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Hullabaloo


Monday, May 21, 2018

 
It's the corruption, stupid

by digby




This piece by Adam Serwer clarifies the big question about how to think about this gusher of Trump scandals:

The sheer volume of Trump scandals can seem difficult to keep track of.

There’s the ongoing special-counsel investigation into whether the Trump campaign aided a Russian campaign to aid Trump’s candidacy and defeat his Democratic rival, Hillary Clinton; there’s the associated inquiry into whether the president obstructed justice when he fired former FBI Director James Comey, whom he had asked not to investigate his former national-security adviser; there are the president’s hush-money payments to women with whom he allegedly had extramarital affairs, made through his personal attorney, Michael Cohen, and facilitated by corporate cash paid to influence the White House; there is his ongoing effort to interfere with the Russia inquiry and politicize federal law enforcement; there are the foreign governments that seem to be utilizing the president’s properties as vehicles for influencing administration policy; there’s the emerging evidence that Trump campaign officials sought aid not only from Russia, but from other foreign countries, which may have affected Trump’s foreign policy; there are the ongoing revelations of the president’s Cabinet officials’ misusing taxpayer funds; there is the accumulating evidence that administration decisions are made at the behest of private industry, in particular those in which Republican donors have significant interests.

The preceding wall of text may appear to some as an abridged list of the Trump administration’s scandals, but this is an illusion created by the perception that these are all separate affairs. Viewed as such, the various Trump scandals can seem multifarious and overpowering, and difficult to fathom.

There are not many Trump scandals. There is one Trump scandal. Singular: the corruption of the American government by the president and his associates, who are using their official power for personal and financial gain rather than for the welfare of the American people, and their attempts to shield that corruption from political consequences, public scrutiny, or legal accountability.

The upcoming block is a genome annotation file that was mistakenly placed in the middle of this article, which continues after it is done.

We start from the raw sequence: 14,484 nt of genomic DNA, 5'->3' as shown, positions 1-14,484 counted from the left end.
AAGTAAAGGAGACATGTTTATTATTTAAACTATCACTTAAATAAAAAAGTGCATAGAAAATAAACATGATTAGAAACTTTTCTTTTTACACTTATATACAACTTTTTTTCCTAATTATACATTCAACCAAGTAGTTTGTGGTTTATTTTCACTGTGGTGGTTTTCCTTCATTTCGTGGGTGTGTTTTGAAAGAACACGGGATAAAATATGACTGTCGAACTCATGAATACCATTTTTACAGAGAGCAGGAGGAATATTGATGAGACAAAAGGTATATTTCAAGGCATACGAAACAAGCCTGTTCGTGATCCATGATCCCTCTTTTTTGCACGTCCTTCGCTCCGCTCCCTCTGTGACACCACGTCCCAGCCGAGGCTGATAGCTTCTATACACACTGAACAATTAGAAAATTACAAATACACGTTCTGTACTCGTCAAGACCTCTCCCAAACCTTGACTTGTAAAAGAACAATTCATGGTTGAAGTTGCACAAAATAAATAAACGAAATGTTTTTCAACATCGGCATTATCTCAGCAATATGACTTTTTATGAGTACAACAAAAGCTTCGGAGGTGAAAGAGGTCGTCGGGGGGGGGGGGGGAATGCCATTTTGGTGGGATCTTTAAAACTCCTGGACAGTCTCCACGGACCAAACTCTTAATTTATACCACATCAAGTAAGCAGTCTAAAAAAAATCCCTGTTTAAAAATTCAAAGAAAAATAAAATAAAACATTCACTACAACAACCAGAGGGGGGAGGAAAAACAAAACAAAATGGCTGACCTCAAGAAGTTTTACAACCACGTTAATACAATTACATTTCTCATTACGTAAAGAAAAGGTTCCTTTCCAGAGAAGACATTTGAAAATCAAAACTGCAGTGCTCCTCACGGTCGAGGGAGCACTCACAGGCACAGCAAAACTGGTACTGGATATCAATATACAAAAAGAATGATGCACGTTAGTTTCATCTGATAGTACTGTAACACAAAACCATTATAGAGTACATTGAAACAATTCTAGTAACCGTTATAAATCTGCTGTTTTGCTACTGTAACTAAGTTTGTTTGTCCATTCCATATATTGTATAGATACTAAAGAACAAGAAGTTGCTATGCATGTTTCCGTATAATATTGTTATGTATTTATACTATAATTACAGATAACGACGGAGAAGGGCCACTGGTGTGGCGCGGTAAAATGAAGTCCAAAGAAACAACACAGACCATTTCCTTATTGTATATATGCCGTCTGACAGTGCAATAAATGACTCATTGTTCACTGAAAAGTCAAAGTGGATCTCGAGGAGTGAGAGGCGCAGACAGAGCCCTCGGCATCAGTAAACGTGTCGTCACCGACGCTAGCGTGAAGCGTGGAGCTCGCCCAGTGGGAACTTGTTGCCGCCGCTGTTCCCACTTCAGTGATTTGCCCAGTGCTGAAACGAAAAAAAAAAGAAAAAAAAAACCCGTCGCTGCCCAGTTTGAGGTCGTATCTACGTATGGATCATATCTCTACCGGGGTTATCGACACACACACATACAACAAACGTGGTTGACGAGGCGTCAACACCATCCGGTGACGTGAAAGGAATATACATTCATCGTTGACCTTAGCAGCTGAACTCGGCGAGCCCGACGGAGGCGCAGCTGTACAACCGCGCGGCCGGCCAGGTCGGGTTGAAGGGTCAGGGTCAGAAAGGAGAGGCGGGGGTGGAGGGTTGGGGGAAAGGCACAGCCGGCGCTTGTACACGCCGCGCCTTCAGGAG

Take recent developments: There’s the president’s attempt to aid the Chinese telecom company ZTE, mere hours after the Chinese government approved funding for a project in the vicinity of a Trump property in Indonesia. There’s the millions of dollars corporations paid to Cohen after the election in an attempt to influence administration policy in their favor. Trump’s Office of Management and Budget Director Mick Mulvaney, also the acting head of the Consumer Financial Protection Bureau, urged banks to pay off politicians in an effort to weaken the CFPB’s powers legislatively—since taking the helm of CFPB, Mulvaney has dropped a number of cases against payday lenders who charge exorbitant interest rates, after taking thousands from the industry as a congressman. Environmental Protection Agency Administrator Scott Pruitt’s own mini-universe of scandals stems from his improper relationships with industry figures, his misuse of taxpayer funds, and his attempts to obscure the truth about both. Trump attempted to pressure the Postmaster General to increase fees on Amazon in order to punish The Washington Post, which has published many stories detailing wrongdoing and misbehavior on the part of the Trump administration, and the Trump campaign before that. Not long after The New York Times reported that Trump officials may have solicited campaign help not just from Russia, but also from Saudi Arabia and the United Arab Emirates, the president “demanded” that the Justice Department launch an inquiry into whether the FBI improperly investigated a campaign that was eagerly soliciting international aid to swing the election in its favor.